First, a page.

Because of its ability to raise money from the capital markets, NBAD does not have a funding shortfall like some other banks, but the competition to attract deposits will slow down growth.
Tomalin says that as a result of the withdrawal of hot money, banks have been offering customers high levels of interest to attract deposits and shore up their books.
“We have allowed some marginal deposits to go because we will not take part in a bidding war to keep them, but of course we still make sure we meet our statutory ratios,” he adds.
This will impact the banks’ ability to grow its lending book. “We don’t think it’s healthy to bid up the price of deposits so our policy is to control the growth of our assets and our balance sheet in line with deposits. So we start with how much we have and then lend it, rather than the other way round, which I think suits the central bank.”
UAE bank consolidation
Internationally, the stress that the financial crisis has put on many banks has sparked a wave of consolidation as stronger banks buy up weaker ones. So far there is little sign of that trend reaching the UAE, despite the hype that followed the merger of Emirates Bank and National Bank of Dubai to form Emirates NBD in October 2007.
“Consolidation is not on anyone’s agenda,” Tomalin says. “I have been saying for some time there should be consolidation as the UAE has too many banks. For an economy of the size of the UAE, with global trading partners, the banks here are quite small. Given the size of our economy, I think the UAE should have three or four banks of global consequence.”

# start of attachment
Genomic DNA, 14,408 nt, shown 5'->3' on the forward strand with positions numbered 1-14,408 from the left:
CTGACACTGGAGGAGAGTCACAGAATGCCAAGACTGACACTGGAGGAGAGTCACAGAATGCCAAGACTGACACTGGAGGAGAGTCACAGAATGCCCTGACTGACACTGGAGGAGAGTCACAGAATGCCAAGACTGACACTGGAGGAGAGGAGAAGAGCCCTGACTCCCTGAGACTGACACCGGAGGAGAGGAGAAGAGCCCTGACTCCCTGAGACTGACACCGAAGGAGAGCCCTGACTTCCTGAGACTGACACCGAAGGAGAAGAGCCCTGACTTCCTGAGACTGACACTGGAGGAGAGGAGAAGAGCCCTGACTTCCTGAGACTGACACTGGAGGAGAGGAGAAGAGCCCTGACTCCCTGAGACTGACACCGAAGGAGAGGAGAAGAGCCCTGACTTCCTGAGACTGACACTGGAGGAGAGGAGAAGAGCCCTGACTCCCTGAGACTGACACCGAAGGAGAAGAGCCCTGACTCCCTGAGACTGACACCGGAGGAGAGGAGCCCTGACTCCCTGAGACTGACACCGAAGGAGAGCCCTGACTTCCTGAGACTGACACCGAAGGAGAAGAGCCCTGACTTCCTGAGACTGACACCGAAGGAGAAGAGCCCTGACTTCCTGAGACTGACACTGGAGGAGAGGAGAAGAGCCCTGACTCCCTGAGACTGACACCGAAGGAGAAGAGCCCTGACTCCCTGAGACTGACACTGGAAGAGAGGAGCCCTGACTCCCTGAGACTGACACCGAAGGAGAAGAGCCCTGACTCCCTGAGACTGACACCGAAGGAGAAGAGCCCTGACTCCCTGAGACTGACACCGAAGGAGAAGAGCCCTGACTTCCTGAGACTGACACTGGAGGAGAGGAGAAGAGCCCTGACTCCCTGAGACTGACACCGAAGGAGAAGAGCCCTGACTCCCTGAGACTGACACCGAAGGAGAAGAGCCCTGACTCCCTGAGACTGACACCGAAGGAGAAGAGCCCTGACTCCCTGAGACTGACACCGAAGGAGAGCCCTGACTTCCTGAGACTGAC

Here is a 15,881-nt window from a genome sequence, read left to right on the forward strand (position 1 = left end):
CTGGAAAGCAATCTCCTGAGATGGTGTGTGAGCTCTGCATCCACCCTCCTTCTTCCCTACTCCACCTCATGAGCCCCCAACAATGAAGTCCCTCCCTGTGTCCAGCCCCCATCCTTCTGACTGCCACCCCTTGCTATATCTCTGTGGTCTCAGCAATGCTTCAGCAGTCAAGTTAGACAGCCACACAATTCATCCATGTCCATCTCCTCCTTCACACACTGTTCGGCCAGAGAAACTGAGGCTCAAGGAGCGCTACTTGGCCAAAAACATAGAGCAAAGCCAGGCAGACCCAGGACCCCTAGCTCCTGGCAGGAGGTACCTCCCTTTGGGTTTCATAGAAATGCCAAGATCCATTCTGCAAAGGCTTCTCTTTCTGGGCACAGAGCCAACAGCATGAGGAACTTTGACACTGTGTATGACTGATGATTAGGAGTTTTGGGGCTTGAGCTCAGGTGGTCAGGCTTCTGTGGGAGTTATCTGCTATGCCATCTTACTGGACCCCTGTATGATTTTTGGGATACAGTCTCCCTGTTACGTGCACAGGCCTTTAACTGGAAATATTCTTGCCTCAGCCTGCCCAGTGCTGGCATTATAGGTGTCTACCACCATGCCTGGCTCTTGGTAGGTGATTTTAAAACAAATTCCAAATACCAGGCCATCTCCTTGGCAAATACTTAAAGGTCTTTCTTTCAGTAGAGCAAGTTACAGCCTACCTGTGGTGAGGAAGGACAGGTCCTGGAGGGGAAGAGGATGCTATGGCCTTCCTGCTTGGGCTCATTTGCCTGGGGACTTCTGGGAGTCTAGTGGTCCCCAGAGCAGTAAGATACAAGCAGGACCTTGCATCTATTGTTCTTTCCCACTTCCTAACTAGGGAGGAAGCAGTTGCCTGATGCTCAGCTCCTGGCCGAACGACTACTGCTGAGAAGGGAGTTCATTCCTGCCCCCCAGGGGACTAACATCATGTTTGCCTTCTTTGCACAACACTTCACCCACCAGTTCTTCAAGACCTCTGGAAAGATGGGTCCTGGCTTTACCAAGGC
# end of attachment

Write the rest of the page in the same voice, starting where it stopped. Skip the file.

He adds: “I think we should think the unthinkable. But it’s a question of buyers and sellers having a mutual interest, and in my experience of working on deals for other people the seller always has an exaggerated view of the price of their business.”
If acquisitions do not occur, Tomalin says that a handful of winners from the regional banking market might emerge anyway.
“As we globalise some clear winners will emerge. It may take longer than [it would] through acquisitions, but in 10-15 years I think we will find about 10 Middle East and North Africa banks, which dominate the markets they operate in.”
For NBAD, he says the bank will continue with its organic growth strategy that has seen the company build a wide network in Egypt, Switzerland, London, Paris and most recently the bank has received a licence to start operating in Malaysia.
“We are natural builders rather than buyers,” says Tomalin.
As other banks in the region feel the stress of the financial crisis, NBAD has a good opportunity to move ahead.
Its close links to the Abu Dhabi government should benefit the bank as the emirate continues to invest in development.
Tomalin will be hoping that continuing to invest in NBAD while other banks concentrate on shrinking their cost base, will give the bank a significant advantage as the economy returns to growth in 2011.